‘Free college’ likened to ‘reverse Robin Hood’

Aug 28, 2017 by

Chris Woodward –

While they may not necessarily be responding to Bernie Sanders’ campaign mantra, many states are exploring the idea of “free college.” Oregon, however, has found out that it’s not that simple.

Last year, Oregon became one of the first states to offer “free” community college, but CNN Money reports the Beaver State is strapped for cash and cannot fully fund a program that saw high turnout. Now, eligibility requirements have been changed, disqualifying students from wealthier families.

“Paying for – quote, unquote – ‘free college’ is quite expensive, especially when it’s coming out of the pockets of taxpayers who often don’t have college degrees themselves,” responds Inez Stepman of the American Legislative Exchange Council (ALEC). “It’s sort of a ‘reverse Robin Hood’ kind of program where we’re actually paying for a more privileged class that does go to college out of the pockets of those who are making $50,000-$60,000 a year without a college degree.”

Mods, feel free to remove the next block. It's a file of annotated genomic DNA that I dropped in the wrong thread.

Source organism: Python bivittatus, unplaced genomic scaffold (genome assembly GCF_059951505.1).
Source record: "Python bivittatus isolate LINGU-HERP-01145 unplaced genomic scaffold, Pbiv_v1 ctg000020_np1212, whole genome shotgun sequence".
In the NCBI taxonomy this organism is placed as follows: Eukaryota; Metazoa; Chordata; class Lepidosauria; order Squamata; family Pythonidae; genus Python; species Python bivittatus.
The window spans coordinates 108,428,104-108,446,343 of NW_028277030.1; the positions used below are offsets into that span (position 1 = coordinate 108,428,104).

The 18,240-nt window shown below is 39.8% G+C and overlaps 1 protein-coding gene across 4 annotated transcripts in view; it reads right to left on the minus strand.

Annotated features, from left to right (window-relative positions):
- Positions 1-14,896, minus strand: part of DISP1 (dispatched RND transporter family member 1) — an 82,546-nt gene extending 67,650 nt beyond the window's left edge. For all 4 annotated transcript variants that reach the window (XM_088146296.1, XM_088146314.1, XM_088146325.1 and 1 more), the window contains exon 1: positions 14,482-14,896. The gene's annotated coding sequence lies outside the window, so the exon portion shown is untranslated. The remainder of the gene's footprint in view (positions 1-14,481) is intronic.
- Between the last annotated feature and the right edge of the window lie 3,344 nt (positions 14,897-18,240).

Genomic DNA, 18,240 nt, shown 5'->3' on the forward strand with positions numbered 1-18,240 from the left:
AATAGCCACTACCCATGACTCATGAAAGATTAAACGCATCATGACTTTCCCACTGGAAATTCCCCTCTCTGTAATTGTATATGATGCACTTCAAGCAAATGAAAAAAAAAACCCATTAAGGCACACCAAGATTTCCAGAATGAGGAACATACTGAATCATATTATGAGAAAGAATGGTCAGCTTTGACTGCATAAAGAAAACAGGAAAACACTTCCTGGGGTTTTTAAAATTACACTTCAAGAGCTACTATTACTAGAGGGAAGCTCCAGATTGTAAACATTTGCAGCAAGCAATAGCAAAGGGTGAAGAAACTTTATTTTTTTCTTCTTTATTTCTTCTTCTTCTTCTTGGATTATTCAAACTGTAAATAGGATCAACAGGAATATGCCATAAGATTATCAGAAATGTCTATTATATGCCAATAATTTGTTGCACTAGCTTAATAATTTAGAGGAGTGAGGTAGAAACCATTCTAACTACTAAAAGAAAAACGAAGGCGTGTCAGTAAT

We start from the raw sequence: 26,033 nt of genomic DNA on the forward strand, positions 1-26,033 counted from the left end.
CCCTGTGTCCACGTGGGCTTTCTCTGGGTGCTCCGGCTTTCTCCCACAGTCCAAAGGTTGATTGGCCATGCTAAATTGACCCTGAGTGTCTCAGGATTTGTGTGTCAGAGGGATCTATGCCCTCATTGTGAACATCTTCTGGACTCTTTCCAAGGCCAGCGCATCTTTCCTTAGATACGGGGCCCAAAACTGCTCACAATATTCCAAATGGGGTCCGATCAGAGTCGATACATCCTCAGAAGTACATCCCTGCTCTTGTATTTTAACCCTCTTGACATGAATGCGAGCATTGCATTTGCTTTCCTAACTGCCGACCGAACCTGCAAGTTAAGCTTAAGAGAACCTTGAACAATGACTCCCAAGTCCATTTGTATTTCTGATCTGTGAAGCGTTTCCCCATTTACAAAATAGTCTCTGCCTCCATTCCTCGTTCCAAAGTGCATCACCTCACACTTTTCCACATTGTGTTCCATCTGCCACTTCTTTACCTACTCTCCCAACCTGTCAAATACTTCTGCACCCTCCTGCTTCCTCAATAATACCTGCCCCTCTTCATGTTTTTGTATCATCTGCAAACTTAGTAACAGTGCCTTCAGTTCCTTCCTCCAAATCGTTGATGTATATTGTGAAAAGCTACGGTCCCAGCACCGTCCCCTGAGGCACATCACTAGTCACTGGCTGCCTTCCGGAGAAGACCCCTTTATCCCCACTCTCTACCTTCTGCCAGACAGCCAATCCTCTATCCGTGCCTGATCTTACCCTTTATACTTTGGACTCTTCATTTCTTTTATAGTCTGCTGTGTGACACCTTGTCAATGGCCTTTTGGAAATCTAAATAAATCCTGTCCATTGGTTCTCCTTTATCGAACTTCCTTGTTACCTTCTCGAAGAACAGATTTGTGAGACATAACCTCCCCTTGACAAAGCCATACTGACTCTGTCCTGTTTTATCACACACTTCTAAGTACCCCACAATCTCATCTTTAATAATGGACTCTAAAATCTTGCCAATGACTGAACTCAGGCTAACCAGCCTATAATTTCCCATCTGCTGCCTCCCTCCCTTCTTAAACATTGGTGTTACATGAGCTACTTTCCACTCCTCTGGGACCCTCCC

cash in handStepman made similar comments in April about New York’s plan to cover tuition for in-state students whose families are earning $125,000 or less. “Free means that it’s coming out of the pockets of taxpayers, many of whom may not be going to college,” she stated then.

Nearly two dozen states have enacted some form of free college tuition programs, and legislation has been introduced in another 13 states. They may or may not suffer the same fate as Oregon.

While she acknowledges that student debt is a problem, Stepman doesn’t think free college is a great solution. She offers two suggestions:

Stepman

“We ought to look at the reasons behind why college costs are skyrocketing so much above inflation,” she tells OneNewsNow, “and what we can do to bend that cost curve back down to make college more affordable for more people rather than looking at sort of a free handout from the government.”

ALEC is in favor of other education initiatives, including the Affordable Baccalaureate Degree Act. That would require all public four-year universities in any state to offer bachelor’s degrees costing no more than $10,000, total, for the four years of tuition, fees, and books. ALEC also supports the idea of income share agreements, such as the one at Purdue University.

“In addition, we should look at how federal subsidies are propping up cost inflation at universities,” Stepman recommends. “The feds give people ‘free’ money to go to college, which they then have to pay back later at high interest rates – and the universities know that people will continue getting bigger and bigger loans underwritten by the federal government. This drives up costs astronomically and puts American students on the hook for larger and larger loans as tuition rates rise.”

Source: ‘Free college’ likened to ‘reverse Robin Hood’

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